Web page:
Europeans seem more at ease with the whole renting and apartment living scenario than we are. They have the physical infrastructure for it too – in my twenties the choice was either renting houses with a bunch of mates, or renting bedsits in houses that sleazy landlords had subdivided. Our house builders are busy building rabbit hutches on postage stamp plots of land. I was amazed when looking for a house to check out a new house that was described as detached. Yes, technically it was, there was all of about six inches separating it from the house next door!

A buddy of mine had a 1980s house in Felixstowe, it was big enough, he had enough garden. And a stylish spiral staircase. I was sitting down having a coffee when all of a sudden there was a thundering noise and the house shook. Apparently the staircase on the house next door was bolted through the thin wall to his. So we had a couple of tuned resonant structures designed to make his house shake when the neighbour went up their staircase to go to the bog!

So the question is, why do we make such a pig’s ear of housing? It’s not enough to do the Daily Mail routine of blaming too many people. Some of the Low Countries are just as bad but they don’t spend so much on it. Our housing is peculiarly crap, it’s peculiarly expensive, and it’s peculiarly low-rise high-density junk if it’s built after the 1970s. For something that seems to consume such an outrageous proportion of our national wealth and worry, we don’t seem to be making a particularly good job of it.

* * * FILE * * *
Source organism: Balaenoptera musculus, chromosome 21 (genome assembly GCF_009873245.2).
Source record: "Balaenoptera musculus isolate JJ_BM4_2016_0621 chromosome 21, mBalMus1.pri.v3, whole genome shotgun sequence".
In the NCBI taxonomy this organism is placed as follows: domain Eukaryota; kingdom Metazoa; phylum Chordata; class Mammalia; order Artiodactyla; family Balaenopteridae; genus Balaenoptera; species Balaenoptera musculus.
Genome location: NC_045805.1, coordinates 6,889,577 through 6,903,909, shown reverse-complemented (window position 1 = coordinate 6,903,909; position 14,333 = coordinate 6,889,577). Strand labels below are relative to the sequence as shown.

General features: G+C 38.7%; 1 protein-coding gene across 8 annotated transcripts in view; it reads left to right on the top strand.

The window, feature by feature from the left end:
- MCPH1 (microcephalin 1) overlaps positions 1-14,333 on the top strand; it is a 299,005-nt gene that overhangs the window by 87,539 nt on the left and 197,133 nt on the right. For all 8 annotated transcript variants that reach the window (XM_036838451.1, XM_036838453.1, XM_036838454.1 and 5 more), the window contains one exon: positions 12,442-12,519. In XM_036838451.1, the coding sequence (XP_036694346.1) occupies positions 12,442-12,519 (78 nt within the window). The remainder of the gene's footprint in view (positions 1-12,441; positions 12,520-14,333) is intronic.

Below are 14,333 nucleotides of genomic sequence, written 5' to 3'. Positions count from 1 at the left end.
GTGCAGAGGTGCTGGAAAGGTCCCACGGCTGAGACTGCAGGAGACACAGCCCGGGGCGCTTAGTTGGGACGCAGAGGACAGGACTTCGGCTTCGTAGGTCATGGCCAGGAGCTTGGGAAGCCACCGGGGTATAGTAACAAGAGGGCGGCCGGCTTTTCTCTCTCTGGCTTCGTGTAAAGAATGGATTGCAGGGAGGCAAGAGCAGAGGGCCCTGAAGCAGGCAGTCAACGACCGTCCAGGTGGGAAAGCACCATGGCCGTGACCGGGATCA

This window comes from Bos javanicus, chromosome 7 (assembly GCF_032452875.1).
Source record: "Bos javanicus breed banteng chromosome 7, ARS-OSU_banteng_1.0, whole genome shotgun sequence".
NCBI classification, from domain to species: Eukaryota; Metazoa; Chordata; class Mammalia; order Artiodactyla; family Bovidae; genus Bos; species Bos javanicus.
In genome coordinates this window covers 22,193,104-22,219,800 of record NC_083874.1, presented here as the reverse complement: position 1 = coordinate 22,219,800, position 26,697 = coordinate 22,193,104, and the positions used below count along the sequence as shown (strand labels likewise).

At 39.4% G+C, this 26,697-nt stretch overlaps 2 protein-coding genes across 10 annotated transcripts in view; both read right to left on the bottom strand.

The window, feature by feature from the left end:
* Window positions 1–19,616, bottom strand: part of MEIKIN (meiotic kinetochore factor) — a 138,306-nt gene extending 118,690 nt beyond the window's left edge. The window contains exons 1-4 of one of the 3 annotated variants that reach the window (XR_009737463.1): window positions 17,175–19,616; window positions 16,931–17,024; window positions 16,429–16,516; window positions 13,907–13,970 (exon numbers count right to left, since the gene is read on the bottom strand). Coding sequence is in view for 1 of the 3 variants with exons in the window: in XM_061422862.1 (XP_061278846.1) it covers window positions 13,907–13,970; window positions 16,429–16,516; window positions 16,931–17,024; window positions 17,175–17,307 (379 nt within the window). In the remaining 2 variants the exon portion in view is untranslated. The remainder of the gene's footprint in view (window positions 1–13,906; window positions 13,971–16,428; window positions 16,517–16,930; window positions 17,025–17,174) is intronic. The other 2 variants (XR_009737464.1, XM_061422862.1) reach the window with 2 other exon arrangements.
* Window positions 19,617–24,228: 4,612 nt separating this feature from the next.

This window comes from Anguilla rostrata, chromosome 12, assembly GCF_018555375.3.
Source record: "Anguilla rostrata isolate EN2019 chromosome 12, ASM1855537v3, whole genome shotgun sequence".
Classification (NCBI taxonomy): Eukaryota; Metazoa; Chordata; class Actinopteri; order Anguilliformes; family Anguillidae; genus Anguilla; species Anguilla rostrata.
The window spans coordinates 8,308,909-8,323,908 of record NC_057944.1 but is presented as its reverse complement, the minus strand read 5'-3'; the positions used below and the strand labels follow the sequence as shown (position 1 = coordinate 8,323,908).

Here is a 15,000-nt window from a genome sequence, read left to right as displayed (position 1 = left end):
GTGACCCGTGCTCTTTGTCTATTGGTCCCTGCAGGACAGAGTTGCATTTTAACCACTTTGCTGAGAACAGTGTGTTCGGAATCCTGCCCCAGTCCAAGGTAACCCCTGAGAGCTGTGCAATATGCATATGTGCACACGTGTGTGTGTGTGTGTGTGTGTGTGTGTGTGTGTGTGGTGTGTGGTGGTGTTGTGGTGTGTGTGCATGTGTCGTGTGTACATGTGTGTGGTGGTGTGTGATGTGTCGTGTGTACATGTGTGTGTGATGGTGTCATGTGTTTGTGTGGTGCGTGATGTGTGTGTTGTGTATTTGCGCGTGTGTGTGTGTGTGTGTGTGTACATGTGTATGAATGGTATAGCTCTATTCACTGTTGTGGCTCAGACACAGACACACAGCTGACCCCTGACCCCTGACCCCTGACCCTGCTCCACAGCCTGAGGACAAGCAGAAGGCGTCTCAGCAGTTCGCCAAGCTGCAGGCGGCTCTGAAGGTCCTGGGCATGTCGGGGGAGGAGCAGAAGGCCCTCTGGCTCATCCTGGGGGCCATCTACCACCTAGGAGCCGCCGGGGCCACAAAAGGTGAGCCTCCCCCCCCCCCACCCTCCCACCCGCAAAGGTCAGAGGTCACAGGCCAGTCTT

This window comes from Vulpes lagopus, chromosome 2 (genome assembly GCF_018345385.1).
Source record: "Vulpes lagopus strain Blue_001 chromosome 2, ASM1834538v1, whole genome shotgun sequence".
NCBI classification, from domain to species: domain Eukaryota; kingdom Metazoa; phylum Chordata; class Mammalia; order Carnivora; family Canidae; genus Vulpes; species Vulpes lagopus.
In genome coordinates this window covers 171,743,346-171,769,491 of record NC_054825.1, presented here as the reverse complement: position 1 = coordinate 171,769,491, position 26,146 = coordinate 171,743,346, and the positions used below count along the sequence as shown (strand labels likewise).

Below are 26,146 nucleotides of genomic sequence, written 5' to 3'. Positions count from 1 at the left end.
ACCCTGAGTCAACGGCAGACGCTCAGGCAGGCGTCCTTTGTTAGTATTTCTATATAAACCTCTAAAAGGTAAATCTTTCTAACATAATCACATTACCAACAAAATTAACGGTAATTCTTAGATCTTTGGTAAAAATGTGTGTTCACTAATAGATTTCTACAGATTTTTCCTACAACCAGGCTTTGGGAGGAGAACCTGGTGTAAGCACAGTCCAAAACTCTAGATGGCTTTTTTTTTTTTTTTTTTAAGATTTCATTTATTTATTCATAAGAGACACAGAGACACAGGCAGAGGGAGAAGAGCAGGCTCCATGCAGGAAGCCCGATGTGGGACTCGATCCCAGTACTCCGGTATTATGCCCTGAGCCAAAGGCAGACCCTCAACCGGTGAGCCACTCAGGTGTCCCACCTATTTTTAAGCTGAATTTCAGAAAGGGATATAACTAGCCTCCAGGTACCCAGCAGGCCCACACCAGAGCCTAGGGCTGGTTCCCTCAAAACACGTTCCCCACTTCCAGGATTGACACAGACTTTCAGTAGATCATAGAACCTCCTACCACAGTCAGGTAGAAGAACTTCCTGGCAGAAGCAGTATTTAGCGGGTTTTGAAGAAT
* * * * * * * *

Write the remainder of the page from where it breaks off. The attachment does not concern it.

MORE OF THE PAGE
Something really bad seems to have happened since the 1980s. It would be easy to blame Mrs Thatcher and her purchase of council house tenants’ votes via the infernal right to buy scheme. This broke down the divide between those who aspired to own, and those who didn’t have the means. Some of the latter got a free gift of housing equity. Non owners used to have an alternative which had many of the attractions of owning without the financial costs in council housing, where now they don’t. Around the same time the rent acts were changed in favour of landlords. All of this made home ownership more attractive in the UK than the alternatives, which presumably pumped up demand, and this presumably pushed up prices until the supply/demand curves equalised at a higher income multiple than before.

That increase in price was another free gift made to all exisiting homeowners by raising the price of their property relative to their income, hence the British belief that house prices only go up over the long term, though the early 1990s challenged that assumption for nearly a decade for dimwits like me that bought in 1989. Unlike this time, that peak was of relatively short duration, amplifed by the Lawson boom and the ending of MIRAS and the end of tax relief for multiple owners, so not too many people were suckered into that rally. This time, as they say, it’s different, and whenever it really is different, it’s never in a good way….